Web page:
If you’re looking to break into real estate investing, the growing vacation rental industry can be a great place to start—in fact, 19% of travelers who booked a vacation rental between March 2020 and April 2021 were doing so for the first time. Whether you plan to create a DIY listing on Airbnb or call in the help of a full-service management company, we’ve got your full guide to investing in short-term rentals. There are many things to consider when buying an Airbnb. Even seasoned property buyers can be overwhelmed without a clear approach to making this decision. We break down the main factors to think about:

Step 1: What are your goals? 

Are you purely in this for investment purposes and your goal is to maximise yield? Or are you perhaps planning to live at the property in future? The answer to this question can have a big impact on the type of property you should buy. 

Typically, if a buyer is planning to use the property in the future they would like a little more space. This space comes at a cost, however, which reduces yield. For example, a compact 30m2 studio apartment for R1,3m will perform better than a 60m2 1 bedroom apartment for R2.6m. The 1 bedroom will generally only generate 15-20% more revenue but in this case the purchase price is double. The yield is therefore much lower. The reason for this is that travelers staying for a few days or weeks don’t value excess space very highly. They are happy staying in a compact apartment. 

If you are in the market purely as an investor then it makes much more sense to purchase compact properties (e.g <35m2 studio or 1 bed, <65m2 2 bedroom, <110m2 3 bed etc.). However, if you know that space will one day be useful then factor that into your decision. 

Step 2: Location

The old real estate broker adage of location, location, location is even more true when it comes to short-term rentals. It is important to look at individual suburbs rather than broad regions (e.g.City Bowl) as the difference in booking performance between seemingly similar areas can be quite pronounced. And the areas sought after by locals are not always the areas that tourists like. Being within easy reach of where the action happens is what matters most. Take Higgovale, Tamboerskloof and Oranjezicht as an example. 

These areas are very popular amongst Capetonians but they are not nearly as popular as the Atlantic Seaboard or inner city area around Bree Street. It is also important to understand that suburbs can become less popular. The Foreshore area, for example, was very popular pre 2020, but due to the impact Covid had on conferencing and business travel this area no longer performs as well as before.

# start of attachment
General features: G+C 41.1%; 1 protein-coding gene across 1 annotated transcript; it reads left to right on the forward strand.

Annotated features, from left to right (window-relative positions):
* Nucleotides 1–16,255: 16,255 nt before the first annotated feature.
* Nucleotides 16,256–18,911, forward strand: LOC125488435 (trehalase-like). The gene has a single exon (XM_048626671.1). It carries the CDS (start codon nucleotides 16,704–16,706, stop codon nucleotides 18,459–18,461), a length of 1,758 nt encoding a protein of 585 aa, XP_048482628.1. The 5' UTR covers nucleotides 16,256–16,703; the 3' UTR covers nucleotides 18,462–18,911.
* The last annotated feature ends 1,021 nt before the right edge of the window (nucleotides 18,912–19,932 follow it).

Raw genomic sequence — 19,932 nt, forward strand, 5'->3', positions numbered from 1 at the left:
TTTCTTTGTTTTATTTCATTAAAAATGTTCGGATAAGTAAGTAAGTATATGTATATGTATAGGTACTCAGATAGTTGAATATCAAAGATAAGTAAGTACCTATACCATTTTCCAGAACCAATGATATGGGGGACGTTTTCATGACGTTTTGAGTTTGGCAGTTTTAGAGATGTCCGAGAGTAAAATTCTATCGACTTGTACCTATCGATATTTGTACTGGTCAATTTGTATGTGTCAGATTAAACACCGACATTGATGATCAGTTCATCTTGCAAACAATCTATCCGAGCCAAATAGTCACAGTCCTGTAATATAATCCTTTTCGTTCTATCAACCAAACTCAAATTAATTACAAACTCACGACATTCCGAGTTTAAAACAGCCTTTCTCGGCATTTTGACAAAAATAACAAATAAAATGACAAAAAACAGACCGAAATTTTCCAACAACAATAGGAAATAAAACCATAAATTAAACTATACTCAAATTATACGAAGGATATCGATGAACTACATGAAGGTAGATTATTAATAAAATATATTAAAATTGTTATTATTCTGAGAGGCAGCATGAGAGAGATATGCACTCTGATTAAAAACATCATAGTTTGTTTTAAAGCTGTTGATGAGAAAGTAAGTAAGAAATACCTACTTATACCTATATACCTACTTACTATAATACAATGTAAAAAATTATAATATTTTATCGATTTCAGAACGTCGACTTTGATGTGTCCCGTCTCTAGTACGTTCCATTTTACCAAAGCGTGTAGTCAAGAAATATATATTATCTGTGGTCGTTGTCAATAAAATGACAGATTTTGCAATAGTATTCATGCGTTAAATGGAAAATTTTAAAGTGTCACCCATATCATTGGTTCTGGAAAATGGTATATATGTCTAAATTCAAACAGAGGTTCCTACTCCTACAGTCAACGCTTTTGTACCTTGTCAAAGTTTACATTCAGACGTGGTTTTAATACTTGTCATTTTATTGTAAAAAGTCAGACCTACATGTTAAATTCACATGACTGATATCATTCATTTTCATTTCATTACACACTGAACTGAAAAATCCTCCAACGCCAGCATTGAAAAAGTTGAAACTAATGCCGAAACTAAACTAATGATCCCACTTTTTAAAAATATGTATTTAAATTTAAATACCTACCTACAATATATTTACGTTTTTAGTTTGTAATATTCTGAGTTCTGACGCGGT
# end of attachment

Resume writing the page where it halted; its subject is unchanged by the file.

Step 3: Exact Location!

Location needs to be taken a level further. There are nuances within neighbourhoods. Some streets or buildings perform better than others due to factors like security, building management, short-term rental friendliness or the attractiveness of the building. It is virtually impossible for an outsider to know what these differences are which is why we always encourage any buyer to approach us for free advice on this. After 7+ years and 60000+ bookings we have a really good sense of these subtle variations. 

Step 4: Property Features

What do guests value the most? What features should I be spending money on? There are some amenities that result in a measurable booking increase and they are: 

  • A pool or jacuzzi
  • Views
  • An outside area of some kind
  • Airconditioning (this is a search filter selected by many guests – not having aircon reduces your market)
  • Parking (preferably secure as guests are generally nervous about leaving their rental cars parked on the street)
  • No loadshedding (some areas do not experience any loadshedding at all and these are very popular now)
  • Security
  • Tastefully furnished

Your property does not necessarily have to tick all these boxes but with the increasingly competitive Airbnb market it is important to be able to stand out in some way, to be able to offer something unique.

Step 5: Use a Reputable Management Company

Renting out an Airbnb well is hard and takes on average +-50 hours per month. Cleaning & linen, communication, maintenance, pricing, check-ins, guest emergencies, damage detection etc. are but some of the responsibilities a host has to meet. What makes it even more stressful is that these tasks can happen at any time of day, 365 days a year. 

This makes it hard to switch off and hold a day job. And even if you enjoy some of these responsibilities there is a good chance that you will underperform from a revenue perspective as it is no longer enough to just list on Airbnb. A good management company will pay for itself.



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